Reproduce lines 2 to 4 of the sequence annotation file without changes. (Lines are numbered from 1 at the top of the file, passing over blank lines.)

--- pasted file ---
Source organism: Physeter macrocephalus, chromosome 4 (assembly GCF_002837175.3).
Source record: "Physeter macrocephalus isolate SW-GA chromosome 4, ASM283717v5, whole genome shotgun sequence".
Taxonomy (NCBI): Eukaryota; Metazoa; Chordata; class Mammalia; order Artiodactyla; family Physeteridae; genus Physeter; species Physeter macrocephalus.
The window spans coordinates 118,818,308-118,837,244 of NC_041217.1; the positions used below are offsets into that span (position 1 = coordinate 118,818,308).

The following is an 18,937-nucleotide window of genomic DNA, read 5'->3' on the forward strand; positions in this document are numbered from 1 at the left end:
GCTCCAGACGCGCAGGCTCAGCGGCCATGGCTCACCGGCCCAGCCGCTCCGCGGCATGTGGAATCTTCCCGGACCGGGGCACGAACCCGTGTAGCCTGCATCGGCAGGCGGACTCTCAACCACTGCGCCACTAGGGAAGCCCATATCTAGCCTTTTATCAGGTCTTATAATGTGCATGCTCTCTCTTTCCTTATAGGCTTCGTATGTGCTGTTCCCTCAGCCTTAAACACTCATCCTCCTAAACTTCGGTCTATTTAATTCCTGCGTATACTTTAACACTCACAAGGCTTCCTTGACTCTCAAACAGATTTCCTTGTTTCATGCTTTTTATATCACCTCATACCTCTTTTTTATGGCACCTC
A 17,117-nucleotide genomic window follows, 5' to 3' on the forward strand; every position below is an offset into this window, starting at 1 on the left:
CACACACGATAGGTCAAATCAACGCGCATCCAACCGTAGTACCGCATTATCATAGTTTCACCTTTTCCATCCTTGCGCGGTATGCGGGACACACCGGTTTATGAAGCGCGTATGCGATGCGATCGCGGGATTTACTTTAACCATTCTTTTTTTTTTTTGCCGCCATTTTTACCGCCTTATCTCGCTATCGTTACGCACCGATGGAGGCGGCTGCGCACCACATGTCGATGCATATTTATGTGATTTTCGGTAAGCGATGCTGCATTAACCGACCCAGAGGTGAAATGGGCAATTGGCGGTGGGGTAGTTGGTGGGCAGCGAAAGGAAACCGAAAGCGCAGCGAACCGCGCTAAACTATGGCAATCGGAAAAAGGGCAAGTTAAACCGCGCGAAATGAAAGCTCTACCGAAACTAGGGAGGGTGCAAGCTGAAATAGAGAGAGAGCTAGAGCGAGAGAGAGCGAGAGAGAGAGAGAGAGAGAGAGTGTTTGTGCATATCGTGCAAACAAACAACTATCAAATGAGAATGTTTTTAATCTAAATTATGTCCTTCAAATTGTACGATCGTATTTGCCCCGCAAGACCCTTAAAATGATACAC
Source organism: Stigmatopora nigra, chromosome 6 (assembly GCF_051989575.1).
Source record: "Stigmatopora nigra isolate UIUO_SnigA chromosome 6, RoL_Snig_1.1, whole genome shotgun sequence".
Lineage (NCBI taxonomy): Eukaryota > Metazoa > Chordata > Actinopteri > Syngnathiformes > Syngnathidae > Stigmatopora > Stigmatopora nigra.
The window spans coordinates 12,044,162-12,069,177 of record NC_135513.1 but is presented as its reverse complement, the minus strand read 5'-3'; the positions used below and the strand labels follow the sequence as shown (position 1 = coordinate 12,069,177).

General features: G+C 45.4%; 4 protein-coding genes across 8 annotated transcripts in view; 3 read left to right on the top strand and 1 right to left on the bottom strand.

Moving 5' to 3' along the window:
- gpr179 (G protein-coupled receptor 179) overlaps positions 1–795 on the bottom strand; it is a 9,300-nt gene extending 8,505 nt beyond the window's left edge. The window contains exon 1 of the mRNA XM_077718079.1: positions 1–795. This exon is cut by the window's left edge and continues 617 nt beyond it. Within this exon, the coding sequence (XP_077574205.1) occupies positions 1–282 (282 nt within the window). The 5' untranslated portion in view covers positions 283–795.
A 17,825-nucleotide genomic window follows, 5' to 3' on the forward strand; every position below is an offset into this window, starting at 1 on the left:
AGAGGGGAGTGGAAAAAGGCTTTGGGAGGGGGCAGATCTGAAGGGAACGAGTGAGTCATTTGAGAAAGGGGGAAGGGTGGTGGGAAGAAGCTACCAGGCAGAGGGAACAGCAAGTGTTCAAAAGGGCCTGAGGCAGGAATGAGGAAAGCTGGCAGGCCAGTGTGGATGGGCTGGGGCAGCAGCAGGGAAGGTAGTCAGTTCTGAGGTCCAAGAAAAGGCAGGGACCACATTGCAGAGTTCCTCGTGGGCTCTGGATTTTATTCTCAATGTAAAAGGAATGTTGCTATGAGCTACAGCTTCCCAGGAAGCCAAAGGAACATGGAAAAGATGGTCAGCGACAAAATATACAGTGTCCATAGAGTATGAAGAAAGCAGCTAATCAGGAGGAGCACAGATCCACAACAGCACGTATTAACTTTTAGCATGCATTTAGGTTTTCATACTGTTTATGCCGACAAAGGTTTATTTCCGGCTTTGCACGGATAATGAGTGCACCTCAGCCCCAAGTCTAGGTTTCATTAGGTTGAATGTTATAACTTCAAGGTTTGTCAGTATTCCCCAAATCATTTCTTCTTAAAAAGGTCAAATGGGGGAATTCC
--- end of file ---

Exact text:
Source record: "Physeter macrocephalus isolate SW-GA chromosome 4, ASM283717v5, whole genome shotgun sequence".
Taxonomy (NCBI): Eukaryota; Metazoa; Chordata; class Mammalia; order Artiodactyla; family Physeteridae; genus Physeter; species Physeter macrocephalus.
The window spans coordinates 118,818,308-118,837,244 of NC_041217.1; the positions used below are offsets into that span (position 1 = coordinate 118,818,308).